Angkhana Neelapaijit of Thailand's National Human Rights Commission speaks at a forum at the Netherlands embassy in Bangkok, March 12, 2019, about her missing husband Somchai Neelapaijit.
Angkhana Neelapaijit of Thailand's National Human Rights Commission speaks at a forum at the Netherlands embassy in Bangkok, March 12, 2019, about her missing husband Somchai Neelapaijit.

BANGKOK - The legitimacy of Thailand's National Human Rights Commission has been cast in doubt following the recent resignation of two more members who claimed they could not perform their duties because of a pro-government bias within the group.  

The move cast doubt on the commission's chances of regaining certain privileges with the United Nations and could complicate the new government's efforts to prove its democratic credentials after a tainted election in March that returned the leaders of a 2014 coup to power.

Tuenjai Deetes and Angkhana Neelapaijit left the seven-member commission last week, complaining of stifling new rules and policies that kept them from working independently. Their resignations leave the commission without a quorum for the first time since its inception in 2001 and cast doubt on its chances of regaining certain privileges with the United Nations.

Rights groups say Surachet Satitniramai, who resigned in 2017, cited similar concerns. A fourth commissioner stepped down in June to take another post.

"This string of resignations shows that the conditions inside the commission [are] not...in accordance with international standards any more," said Sunai Phasuk, a senior researcher for Human Rights Watch in Thailand.

"It is an alarm bell that should have alerted all sectors in Thai society that an urgent reform of [the] National Human Rights Commission and the laws which are the foundation of the commission are in order," he said.

Commission in crisis

As the Thai specialist for the advocacy group Fortify Rights, Puttanee Kangkun, put it, "They are in crisis."

Angkhana said she was repeatedly censured for speaking with journalists and threatened with referral to the Anti-Corruption Commission for sitting in on a meeting between police and opposition politicians accused of violating the Computer Crimes Act over their anti-junta posts online.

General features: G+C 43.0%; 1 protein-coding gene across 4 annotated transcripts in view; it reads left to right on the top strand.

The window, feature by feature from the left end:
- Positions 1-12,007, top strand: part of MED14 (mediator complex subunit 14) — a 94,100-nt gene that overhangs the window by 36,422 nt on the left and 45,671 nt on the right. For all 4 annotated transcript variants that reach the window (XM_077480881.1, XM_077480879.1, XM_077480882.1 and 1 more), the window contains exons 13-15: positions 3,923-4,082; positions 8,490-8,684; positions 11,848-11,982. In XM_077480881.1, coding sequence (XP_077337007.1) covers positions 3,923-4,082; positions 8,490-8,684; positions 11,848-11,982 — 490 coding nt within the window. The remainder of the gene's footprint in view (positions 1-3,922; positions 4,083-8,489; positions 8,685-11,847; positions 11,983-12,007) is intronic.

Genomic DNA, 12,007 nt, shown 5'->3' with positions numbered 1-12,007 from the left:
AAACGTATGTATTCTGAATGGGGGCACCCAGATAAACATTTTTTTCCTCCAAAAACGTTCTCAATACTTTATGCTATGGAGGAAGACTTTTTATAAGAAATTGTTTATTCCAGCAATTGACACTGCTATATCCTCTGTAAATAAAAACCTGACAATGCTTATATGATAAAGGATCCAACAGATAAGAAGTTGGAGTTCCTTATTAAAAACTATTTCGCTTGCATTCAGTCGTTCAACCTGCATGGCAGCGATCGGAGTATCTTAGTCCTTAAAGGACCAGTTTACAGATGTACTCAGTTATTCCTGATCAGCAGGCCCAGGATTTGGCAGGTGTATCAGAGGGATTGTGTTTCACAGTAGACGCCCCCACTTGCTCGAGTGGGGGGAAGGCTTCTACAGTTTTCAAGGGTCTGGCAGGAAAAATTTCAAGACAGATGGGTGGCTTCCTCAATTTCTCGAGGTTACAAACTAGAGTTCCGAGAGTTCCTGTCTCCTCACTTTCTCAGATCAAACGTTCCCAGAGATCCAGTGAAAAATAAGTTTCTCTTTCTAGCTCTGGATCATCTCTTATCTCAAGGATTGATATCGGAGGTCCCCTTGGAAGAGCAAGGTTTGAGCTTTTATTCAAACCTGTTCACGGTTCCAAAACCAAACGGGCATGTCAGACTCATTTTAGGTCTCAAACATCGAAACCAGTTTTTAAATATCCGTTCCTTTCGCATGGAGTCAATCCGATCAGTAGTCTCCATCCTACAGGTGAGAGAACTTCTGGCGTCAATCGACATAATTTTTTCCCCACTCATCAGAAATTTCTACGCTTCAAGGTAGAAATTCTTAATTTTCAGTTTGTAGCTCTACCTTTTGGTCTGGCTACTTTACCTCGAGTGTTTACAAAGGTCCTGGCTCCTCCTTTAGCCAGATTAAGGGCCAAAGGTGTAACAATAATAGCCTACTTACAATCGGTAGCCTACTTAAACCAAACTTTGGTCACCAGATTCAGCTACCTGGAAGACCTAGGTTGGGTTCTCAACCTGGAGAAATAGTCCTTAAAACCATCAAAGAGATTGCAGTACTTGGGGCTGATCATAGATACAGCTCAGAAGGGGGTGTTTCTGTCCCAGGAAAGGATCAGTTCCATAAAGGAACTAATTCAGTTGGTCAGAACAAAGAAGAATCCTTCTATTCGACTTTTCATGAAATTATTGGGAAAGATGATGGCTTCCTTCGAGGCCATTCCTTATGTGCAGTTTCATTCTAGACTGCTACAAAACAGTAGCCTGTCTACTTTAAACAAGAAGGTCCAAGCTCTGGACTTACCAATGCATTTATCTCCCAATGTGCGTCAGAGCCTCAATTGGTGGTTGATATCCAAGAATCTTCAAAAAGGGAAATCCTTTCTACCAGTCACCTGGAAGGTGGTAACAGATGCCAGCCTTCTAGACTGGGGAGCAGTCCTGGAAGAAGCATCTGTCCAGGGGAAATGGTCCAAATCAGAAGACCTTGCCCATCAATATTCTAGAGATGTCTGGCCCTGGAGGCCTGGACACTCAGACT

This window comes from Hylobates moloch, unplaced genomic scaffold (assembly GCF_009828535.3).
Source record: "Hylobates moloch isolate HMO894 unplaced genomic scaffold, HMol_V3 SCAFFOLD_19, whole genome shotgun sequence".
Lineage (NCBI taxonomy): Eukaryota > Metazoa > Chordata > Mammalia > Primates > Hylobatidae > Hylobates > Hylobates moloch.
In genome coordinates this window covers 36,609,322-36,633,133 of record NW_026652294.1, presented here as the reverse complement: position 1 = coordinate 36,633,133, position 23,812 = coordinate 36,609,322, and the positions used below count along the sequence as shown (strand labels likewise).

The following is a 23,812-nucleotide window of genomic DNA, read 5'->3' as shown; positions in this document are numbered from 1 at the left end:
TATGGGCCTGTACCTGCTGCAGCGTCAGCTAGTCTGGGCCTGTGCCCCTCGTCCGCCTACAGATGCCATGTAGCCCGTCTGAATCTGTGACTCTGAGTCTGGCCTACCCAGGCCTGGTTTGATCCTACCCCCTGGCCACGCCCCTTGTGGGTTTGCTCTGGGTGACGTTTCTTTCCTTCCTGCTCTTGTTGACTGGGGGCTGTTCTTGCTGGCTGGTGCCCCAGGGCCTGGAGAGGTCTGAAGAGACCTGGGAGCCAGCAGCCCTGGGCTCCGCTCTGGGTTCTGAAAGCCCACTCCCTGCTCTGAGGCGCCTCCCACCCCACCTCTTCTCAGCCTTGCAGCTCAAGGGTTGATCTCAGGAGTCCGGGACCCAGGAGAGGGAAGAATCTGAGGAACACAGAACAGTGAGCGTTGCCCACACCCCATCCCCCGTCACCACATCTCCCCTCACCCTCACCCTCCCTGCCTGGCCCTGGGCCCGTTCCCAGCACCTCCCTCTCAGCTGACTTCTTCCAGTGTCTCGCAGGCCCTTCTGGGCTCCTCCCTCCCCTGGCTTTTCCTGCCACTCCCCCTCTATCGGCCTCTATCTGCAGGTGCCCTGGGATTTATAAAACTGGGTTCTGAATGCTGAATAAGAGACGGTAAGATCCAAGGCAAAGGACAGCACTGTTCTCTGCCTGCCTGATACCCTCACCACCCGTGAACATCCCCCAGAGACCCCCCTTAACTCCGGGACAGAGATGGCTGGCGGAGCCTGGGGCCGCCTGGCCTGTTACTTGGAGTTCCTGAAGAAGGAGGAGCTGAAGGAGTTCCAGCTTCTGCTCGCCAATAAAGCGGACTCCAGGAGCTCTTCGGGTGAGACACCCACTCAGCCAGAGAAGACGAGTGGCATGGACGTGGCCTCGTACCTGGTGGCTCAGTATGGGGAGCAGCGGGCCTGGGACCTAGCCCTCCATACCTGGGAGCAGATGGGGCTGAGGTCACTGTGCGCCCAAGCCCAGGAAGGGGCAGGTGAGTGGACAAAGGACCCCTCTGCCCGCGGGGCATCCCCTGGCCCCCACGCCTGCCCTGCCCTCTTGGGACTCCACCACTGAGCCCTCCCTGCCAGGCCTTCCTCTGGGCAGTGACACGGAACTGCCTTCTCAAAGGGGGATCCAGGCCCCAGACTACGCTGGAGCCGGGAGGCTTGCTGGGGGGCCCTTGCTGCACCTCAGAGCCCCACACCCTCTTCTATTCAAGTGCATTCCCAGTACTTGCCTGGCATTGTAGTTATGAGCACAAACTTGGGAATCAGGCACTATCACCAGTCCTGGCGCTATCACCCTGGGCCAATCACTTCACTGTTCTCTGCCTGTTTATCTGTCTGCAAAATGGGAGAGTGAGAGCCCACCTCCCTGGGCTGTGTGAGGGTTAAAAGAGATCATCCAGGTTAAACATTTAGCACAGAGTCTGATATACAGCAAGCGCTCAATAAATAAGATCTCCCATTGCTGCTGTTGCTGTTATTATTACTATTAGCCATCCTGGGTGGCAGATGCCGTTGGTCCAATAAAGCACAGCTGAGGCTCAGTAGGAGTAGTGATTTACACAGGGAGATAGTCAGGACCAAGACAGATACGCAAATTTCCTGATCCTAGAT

"I [could] not work freely and independently," she told VOA.

Angkhana placed much of the blame on the National Human Rights Commission Act, or NHRCA, which the junta pushed through after the 2014 coup.

The panel used to set up subcommittees often to delve into thorny topics, for example, but can only do so now as a last resort, and rarely does. Angkhana said the subcommittees would draw on wide swaths of the public for input and that their loss leaves the commission isolated from Thai society.

Angkhana said the three remaining commissioners had also outvoted her and Tuenjai recently in deciding to strip away her mandate to monitor Thailand's deep south, where the military has been fighting a bloody counter-insurgency against Muslim separatists for the past decade-and-a-half. Angkhana said the trio gave no reason, but she suspects the military's criticism of her work played a part.

The commission did not respond to a request for comment. Calls to the office of the government's spokeswoman went answered.

Rights groups say the commission's problems also stem from a selection process the government has tweaked in recent years to favor the input of judges and bureaucrats.

Noting the lack of members from independent rights groups, the Global Alliance of National Human Rights Institutions demoted Thailand's commission in 2015 from an A ranking to a B. The move stripped the commission of its privileges to speak and share its views during sessions of the U.N. Human Rights Council.

The NHRCA, which arrived two years later, makes the selection committee more inclusive. But Sunai remains wary.

"We have to bear in mind...that the selection committee was selected when the military was in power, so they are the product of military rule, they're the product of military dictatorship, which has done everything possible to weaken the National Human Rights Commission into a government propaganda machine," he said.

Local media report that the remaining commissioners hope to have the body back to full strength soon.

But with the same selection committee in place, Sunai doubts the commission can improve, adding that the Global Alliance of National Human Rights Institutions is due to review Thailand's rank next year.

"Given the state of the National Human Rights Commission of Thailand, I don't see any possibility that it will be upgraded back to A," he said.

Puttanee and Sunai said real reform must start with a revamp of the NHRCA to loosen the criteria for commission candidates and give back to the public the say it once had in vetting them.

"Candidates for human rights commissioner should debate [before] the public, and [the] public should be able to engage, to give comment or opinion or get in on the decision," Puttanee said.

Angkhana said she hoped her act of defiance would help make a difference.

"I don't know that my resignation will affect the commission or Thailand," she said. "But it can tell the Thai society what happened in the Human Rights Commission, and I think that Thai society must have some mechanism to not allow it to happen again."